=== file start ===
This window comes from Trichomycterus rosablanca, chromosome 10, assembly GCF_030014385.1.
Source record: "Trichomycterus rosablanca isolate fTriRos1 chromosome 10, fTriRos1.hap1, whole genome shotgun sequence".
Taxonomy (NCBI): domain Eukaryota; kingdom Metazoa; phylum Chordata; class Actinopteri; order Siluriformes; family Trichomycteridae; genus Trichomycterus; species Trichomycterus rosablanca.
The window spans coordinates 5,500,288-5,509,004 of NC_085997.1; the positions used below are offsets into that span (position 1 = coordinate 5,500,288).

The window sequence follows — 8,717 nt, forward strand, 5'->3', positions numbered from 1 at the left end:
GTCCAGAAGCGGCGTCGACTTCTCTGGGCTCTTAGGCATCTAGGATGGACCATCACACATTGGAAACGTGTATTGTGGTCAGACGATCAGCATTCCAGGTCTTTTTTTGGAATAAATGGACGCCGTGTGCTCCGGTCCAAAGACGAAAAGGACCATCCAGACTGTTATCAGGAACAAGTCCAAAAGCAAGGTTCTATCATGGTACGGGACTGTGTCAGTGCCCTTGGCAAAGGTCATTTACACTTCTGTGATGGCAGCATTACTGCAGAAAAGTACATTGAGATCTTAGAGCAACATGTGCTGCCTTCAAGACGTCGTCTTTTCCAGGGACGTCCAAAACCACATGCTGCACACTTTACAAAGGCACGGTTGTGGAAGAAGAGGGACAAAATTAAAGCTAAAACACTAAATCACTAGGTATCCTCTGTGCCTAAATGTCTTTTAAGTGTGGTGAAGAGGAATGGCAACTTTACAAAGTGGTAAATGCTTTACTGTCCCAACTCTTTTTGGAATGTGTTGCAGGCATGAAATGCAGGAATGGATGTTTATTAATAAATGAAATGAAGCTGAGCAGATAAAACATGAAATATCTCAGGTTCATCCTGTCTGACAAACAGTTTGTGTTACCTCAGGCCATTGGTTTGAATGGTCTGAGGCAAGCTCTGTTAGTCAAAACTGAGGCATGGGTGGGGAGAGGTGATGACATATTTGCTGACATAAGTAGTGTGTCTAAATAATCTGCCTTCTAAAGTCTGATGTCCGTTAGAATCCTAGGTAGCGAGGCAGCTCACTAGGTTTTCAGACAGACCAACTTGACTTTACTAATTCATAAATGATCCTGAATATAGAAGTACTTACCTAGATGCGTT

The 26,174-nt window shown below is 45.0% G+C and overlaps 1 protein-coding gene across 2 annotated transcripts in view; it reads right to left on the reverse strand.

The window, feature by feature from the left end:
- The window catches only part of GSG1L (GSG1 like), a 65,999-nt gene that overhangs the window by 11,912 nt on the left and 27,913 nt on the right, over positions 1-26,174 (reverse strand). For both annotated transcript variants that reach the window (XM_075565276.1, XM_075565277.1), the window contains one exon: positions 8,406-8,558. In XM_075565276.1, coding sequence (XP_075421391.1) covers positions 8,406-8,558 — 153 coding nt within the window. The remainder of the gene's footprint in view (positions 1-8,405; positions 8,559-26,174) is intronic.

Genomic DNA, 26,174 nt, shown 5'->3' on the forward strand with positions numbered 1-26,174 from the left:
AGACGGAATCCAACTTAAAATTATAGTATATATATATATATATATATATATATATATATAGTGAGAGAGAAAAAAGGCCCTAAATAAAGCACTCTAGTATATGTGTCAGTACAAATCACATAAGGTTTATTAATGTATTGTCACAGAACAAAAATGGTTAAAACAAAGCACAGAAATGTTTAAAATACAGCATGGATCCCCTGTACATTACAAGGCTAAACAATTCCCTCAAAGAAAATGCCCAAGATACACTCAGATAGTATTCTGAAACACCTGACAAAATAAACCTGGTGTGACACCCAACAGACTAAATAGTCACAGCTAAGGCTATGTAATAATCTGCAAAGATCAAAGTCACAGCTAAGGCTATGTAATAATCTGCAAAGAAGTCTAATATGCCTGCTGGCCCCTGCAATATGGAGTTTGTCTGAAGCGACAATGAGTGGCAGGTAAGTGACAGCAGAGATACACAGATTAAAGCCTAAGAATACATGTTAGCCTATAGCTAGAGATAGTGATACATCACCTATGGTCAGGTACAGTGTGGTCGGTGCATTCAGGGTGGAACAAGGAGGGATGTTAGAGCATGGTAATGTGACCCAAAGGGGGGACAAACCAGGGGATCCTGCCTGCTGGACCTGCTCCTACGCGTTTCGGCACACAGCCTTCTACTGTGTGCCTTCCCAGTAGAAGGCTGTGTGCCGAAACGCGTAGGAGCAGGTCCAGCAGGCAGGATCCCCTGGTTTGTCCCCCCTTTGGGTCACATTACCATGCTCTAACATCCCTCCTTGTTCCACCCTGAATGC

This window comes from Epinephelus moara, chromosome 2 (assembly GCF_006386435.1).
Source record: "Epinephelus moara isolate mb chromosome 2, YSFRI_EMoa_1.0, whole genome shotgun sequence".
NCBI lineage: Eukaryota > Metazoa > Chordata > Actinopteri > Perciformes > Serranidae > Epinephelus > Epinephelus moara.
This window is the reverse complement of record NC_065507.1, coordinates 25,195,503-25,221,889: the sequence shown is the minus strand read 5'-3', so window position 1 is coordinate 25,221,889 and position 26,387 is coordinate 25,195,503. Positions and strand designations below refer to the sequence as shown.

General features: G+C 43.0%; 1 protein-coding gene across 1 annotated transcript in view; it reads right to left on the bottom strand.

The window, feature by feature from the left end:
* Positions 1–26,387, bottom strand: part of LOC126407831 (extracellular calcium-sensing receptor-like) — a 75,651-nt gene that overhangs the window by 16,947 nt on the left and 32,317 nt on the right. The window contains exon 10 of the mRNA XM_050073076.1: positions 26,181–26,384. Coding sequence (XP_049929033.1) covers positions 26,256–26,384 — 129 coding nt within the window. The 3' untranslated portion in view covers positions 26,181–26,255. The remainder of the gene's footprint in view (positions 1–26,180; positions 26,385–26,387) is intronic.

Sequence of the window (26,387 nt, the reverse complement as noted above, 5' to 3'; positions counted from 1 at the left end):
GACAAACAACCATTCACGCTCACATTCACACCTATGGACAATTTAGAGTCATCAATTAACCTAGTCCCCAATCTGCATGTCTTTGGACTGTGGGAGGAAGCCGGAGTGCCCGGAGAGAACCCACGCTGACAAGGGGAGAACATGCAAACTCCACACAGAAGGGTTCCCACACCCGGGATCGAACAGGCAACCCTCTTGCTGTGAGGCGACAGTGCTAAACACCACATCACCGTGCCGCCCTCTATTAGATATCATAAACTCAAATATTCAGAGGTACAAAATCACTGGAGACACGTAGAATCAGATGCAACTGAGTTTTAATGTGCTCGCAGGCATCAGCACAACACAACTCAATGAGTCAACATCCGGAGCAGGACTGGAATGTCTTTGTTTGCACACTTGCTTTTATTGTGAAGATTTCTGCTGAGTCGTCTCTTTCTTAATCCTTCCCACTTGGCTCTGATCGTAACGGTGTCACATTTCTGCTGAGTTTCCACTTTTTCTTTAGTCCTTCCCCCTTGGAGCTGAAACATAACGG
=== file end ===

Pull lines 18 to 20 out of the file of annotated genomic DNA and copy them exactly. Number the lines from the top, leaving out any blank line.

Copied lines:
* Positions 1–26,387, bottom strand: part of LOC126407831 (extracellular calcium-sensing receptor-like) — a 75,651-nt gene that overhangs the window by 16,947 nt on the left and 32,317 nt on the right. The window contains exon 10 of the mRNA XM_050073076.1: positions 26,181–26,384. Coding sequence (XP_049929033.1) covers positions 26,256–26,384 — 129 coding nt within the window. The 3' untranslated portion in view covers positions 26,181–26,255. The remainder of the gene's footprint in view (positions 1–26,180; positions 26,385–26,387) is intronic.

Sequence of the window (26,387 nt, the reverse complement as noted above, 5' to 3'; positions counted from 1 at the left end):
GACAAACAACCATTCACGCTCACATTCACACCTATGGACAATTTAGAGTCATCAATTAACCTAGTCCCCAATCTGCATGTCTTTGGACTGTGGGAGGAAGCCGGAGTGCCCGGAGAGAACCCACGCTGACAAGGGGAGAACATGCAAACTCCACACAGAAGGGTTCCCACACCCGGGATCGAACAGGCAACCCTCTTGCTGTGAGGCGACAGTGCTAAACACCACATCACCGTGCCGCCCTCTATTAGATATCATAAACTCAAATATTCAGAGGTACAAAATCACTGGAGACACGTAGAATCAGATGCAACTGAGTTTTAATGTGCTCGCAGGCATCAGCACAACACAACTCAATGAGTCAACATCCGGAGCAGGACTGGAATGTCTTTGTTTGCACACTTGCTTTTATTGTGAAGATTTCTGCTGAGTCGTCTCTTTCTTAATCCTTCCCACTTGGCTCTGATCGTAACGGTGTCACATTTCTGCTGAGTTTCCACTTTTTCTTTAGTCCTTCCCCCTTGGAGCTGAAACATAACGG